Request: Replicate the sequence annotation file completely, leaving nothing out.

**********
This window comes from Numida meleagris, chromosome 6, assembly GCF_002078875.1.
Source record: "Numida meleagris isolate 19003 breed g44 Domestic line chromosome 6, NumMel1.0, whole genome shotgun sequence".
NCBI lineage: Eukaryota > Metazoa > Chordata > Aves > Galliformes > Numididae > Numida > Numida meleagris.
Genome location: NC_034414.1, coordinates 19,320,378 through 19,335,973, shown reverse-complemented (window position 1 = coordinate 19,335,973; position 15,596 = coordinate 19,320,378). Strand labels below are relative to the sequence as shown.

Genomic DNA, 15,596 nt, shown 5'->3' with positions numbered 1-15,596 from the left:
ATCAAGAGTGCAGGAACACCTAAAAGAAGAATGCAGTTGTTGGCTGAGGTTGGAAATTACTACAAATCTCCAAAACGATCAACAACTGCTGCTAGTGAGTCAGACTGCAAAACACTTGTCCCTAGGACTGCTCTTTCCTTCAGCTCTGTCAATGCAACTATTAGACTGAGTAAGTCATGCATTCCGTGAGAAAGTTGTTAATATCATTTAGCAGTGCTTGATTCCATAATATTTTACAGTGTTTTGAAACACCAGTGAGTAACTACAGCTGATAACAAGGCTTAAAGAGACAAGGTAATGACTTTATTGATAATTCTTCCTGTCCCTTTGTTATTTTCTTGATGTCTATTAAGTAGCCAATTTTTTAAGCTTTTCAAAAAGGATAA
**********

This window comes from Numida meleagris, chromosome 6, assembly GCF_002078875.1.
Source record: "Numida meleagris isolate 19003 breed g44 Domestic line chromosome 6, NumMel1.0, whole genome shotgun sequence".
NCBI lineage: Eukaryota > Metazoa > Chordata > Aves > Galliformes > Numididae > Numida > Numida meleagris.
Genome location: NC_034414.1, coordinates 19,320,378 through 19,335,973, shown reverse-complemented (window position 1 = coordinate 19,335,973; position 15,596 = coordinate 19,320,378). Strand labels below are relative to the sequence as shown.

Genomic DNA, 15,596 nt, shown 5'->3' with positions numbered 1-15,596 from the left:
ATCAAGAGTGCAGGAACACCTAAAAGAAGAATGCAGTTGTTGGCTGAGGTTGGAAATTACTACAAATCTCCAAAACGATCAACAACTGCTGCTAGTGAGTCAGACTGCAAAACACTTGTCCCTAGGACTGCTCTTTCCTTCAGCTCTGTCAATGCAACTATTAGACTGAGTAAGTCATGCATTCCGTGAGAAAGTTGTTAATATCATTTAGCAGTGCTTGATTCCATAATATTTTACAGTGTTTTGAAACACCAGTGAGTAACTACAGCTGATAACAAGGCTTAAAGAGACAAGGTAATGACTTTATTGATAATTCTTCCTGTCCCTTTGTTATTTTCTTGATGTCTATTAAGTAGCCAATTTTTTAAGCTTTTCAAAAAGGATAA